That 1-20 Year Old Smile Needs Love Too

FOR OUR GRANDPARENTS, AND THEIR GRANDPARENTS, the chance was so slim that a person could keep his or her natural teeth over an entire lifetime. Today, with remarkable technologies and advanced materials and the artistic vision and the extensive training of both Drs. Jared and Daniel Theurer, means a greatly increased likelihood that you will not only keep your smile for life, but love it too!

Sometimes, when we are visiting with you, our valued patients, we sense that making decisions about treatments isn’t very simple. To help better think about decision making for dental services, we’ve designed a simple little framework—with this being the first in a series of four posts. It’s our hope that this will help bring additional clarity to your decision making. And of course, we know that decisions are always yours to make. We just want to be sure that you have all the information you need.

For purposes of this and the last three posts here on our blog, we’ve divided “The Lifetime of Your Smile” into four phases:

  • 1–20 Year Old Smiles
  • 20–40 Year Old Smiles
  • 40–65 Year Old Smiles
  • 65+ Year Old Smiles

In addition to finding your smile’s current phase, you likely have family members and loved ones in the other phases as well. We invite you to pass the information along!

Must do’s. Should do’s. Could do’s.

Every day—both consciously and subconsciously—we prioritize our decision making in all aspects of our lives using “must do’s,” “should do’s,” and “could do’s.” Here at The Sugar House Dentist our goal is to make sure you’re comfortable with every oral health decision you make, and that you see the difference between the “musts,” the “shoulds,” and the “coulds.”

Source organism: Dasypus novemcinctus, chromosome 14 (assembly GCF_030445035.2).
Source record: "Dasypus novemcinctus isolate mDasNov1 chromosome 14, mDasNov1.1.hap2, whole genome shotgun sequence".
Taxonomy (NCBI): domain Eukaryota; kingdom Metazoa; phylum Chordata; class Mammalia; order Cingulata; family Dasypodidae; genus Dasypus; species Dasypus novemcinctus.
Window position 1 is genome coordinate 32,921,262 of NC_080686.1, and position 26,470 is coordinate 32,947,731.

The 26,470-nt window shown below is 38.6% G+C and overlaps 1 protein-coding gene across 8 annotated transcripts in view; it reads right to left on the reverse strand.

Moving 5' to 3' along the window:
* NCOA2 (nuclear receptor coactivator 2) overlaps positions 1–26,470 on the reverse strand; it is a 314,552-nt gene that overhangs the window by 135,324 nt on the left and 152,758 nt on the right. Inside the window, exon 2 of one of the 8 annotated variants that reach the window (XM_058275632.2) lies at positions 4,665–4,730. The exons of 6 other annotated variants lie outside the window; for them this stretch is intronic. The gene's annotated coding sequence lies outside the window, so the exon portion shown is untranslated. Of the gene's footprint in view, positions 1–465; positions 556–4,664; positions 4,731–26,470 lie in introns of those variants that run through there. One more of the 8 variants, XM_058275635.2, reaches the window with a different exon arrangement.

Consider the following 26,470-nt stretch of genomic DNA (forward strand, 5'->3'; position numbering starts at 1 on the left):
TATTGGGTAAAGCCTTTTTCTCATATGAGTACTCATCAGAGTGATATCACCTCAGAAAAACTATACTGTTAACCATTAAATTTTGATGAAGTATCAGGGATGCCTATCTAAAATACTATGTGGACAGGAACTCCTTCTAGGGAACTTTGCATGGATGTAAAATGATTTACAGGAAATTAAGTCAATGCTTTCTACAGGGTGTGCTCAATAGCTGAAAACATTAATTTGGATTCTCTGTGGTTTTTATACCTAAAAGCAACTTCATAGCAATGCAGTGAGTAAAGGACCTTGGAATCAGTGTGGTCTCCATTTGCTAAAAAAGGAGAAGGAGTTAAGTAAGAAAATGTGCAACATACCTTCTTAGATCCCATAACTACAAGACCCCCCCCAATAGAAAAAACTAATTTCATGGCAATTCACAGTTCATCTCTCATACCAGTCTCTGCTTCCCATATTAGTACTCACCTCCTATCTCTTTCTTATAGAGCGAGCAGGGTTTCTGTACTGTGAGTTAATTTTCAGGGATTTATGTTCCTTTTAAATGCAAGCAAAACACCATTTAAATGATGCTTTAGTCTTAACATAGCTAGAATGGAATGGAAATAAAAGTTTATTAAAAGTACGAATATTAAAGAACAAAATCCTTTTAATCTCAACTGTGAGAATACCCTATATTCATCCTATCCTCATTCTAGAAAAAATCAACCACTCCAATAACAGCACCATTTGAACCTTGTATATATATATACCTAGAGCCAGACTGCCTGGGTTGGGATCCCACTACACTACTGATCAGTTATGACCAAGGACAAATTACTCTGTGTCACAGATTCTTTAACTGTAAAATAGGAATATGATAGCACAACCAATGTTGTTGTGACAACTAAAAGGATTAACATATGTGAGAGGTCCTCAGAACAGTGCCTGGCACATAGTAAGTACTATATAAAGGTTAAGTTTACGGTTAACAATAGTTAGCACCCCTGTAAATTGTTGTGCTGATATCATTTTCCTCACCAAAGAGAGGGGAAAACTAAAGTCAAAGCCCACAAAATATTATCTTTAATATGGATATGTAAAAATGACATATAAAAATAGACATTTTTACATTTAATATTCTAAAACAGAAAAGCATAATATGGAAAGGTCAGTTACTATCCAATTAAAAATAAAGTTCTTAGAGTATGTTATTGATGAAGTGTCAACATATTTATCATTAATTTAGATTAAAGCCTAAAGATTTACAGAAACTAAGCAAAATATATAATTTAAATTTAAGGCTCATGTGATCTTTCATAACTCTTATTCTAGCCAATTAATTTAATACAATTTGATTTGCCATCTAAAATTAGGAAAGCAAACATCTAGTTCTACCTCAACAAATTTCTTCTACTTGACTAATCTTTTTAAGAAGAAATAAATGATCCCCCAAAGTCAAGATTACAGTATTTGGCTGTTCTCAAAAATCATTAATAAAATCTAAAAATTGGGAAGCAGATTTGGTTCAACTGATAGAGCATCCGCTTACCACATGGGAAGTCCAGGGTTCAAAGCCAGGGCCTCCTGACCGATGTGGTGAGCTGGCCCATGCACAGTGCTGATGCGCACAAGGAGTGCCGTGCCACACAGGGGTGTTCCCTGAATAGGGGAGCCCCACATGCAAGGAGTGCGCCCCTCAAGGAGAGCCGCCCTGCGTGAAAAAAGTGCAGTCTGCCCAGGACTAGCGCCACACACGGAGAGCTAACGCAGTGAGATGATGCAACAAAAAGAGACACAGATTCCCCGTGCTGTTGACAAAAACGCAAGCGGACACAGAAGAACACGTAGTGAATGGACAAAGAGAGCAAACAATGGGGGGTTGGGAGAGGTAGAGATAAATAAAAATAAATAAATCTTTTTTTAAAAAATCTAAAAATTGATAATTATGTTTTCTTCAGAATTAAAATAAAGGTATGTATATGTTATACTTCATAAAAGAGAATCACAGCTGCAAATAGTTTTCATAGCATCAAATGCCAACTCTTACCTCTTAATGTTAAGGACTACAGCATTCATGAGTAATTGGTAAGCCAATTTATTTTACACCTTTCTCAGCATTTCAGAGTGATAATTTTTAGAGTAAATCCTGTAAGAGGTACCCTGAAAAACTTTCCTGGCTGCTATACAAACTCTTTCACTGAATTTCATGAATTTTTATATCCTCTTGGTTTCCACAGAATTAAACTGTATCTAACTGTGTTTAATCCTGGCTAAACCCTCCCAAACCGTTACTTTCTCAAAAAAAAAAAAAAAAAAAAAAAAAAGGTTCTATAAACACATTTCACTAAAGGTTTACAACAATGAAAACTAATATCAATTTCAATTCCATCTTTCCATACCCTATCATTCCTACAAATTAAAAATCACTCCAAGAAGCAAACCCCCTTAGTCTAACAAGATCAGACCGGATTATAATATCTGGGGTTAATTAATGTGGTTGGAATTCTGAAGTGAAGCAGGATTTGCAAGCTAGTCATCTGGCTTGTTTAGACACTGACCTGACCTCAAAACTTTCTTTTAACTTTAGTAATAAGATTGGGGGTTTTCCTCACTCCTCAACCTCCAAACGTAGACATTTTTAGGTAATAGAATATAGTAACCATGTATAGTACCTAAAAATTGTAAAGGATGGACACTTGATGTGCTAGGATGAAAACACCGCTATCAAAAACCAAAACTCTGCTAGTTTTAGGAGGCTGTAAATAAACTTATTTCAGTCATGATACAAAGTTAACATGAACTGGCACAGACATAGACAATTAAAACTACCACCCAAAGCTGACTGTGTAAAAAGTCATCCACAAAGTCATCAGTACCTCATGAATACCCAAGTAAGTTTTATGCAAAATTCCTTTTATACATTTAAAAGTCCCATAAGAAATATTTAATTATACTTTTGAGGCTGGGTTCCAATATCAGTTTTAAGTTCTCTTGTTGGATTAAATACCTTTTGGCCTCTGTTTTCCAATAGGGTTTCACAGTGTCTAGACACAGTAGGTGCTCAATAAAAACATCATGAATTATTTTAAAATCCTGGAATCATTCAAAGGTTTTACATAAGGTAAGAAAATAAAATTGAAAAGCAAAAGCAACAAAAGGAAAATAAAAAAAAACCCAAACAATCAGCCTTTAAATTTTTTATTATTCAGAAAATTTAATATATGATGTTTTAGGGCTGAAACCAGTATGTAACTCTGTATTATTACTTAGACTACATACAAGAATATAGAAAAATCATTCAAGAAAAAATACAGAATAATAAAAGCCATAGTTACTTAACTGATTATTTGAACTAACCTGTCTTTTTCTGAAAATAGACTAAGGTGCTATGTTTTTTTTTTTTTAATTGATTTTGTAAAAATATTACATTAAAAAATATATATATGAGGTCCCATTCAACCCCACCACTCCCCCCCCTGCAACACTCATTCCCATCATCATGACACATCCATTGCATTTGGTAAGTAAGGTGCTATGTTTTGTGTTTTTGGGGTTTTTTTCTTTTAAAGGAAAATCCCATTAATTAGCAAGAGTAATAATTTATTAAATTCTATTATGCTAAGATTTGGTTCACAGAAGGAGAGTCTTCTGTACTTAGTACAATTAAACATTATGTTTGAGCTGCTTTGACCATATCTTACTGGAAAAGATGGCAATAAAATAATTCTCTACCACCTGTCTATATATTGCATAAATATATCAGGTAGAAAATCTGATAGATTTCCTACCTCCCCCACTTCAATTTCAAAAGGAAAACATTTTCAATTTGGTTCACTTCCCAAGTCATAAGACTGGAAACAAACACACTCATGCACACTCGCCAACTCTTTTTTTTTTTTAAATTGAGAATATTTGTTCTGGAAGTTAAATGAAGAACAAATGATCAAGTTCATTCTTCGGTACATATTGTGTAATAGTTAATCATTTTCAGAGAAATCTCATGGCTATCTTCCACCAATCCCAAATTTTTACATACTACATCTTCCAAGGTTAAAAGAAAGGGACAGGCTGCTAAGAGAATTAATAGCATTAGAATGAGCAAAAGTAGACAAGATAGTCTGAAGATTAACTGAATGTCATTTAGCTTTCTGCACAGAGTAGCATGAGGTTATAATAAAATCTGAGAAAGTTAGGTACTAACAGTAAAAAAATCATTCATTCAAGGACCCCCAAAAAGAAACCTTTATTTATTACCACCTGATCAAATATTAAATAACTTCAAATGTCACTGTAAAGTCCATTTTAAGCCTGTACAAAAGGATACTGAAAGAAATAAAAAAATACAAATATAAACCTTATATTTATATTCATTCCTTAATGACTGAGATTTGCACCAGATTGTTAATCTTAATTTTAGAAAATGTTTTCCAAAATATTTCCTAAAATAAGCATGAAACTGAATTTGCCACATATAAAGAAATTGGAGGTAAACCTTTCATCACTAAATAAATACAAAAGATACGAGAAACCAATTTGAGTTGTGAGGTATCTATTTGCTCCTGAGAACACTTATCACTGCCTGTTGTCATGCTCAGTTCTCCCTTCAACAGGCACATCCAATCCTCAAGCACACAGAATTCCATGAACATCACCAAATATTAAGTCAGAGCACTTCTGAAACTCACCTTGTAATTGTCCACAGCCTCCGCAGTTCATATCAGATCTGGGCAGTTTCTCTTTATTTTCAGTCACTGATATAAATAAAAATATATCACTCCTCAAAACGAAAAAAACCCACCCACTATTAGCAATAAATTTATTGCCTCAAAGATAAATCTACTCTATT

Of course, these lists are not exhaustive—there are no right or wrong answers to what you must, should, or could be doing about your oral health and appearance. Everyone has different priorities and different wants and needs. Think of these posts as a starting point! And if you have questions, contact us and we’ll chat.


Today’s Post Is About Your 1–20 Year Old Smile

A LIFETIME OF SOUND ORAL HEALTH BEGINS in children with early preventative care and education. Among the best ways to ensure this is to help your child develop a great relationship with Dr. Daniel and Dr. Jared. There are basic, obvious lessons to be learned about tooth care. But, don’t forget that children and teens are becoming increasingly aware and sensitive about their appearance (just like we did when we were that age). The condition of their smile can have a tremendous impact on their developing self image.

Must do.

  • Regular dental check ups should begin before a child’s third birthday.
  • Dentists are often the first to see signs of Bulimia, continuing regular check ups is important during teen years too.
  • Sometimes a dentist’s counsel goes farther than parents’ when it comes to subjects like soda pop consumption or tongue piercing.

Should do.

  • Extensive orthodontics are sometimes prevented by an alert dentists like Drs. Theurer, e.g. space retainers maintain important space in early tooth loss.
  • Dental sealants are applied to chewing surfaces to prevent decay—especially for those hard-to-reach places that children neglect.
  • Understanding the causes of bad breath ensures lifelong prevention and avoids embarrassment.

Could do.

  • Your teen’s smile is so important to his or her self image. Even subtle smile enhancements can make a world of difference.
  • Whitening is a safe, affordable boost to socially-conscious teens.
  • Studies show that athletes who wear custom mouth guards have 60% fewer injuries to their teeth, lips and gums.

Here at The Sugar House Dentist, our entire team wants to be your oral health partners for life! Be sure to connect with us on Facebook, if you haven’t already.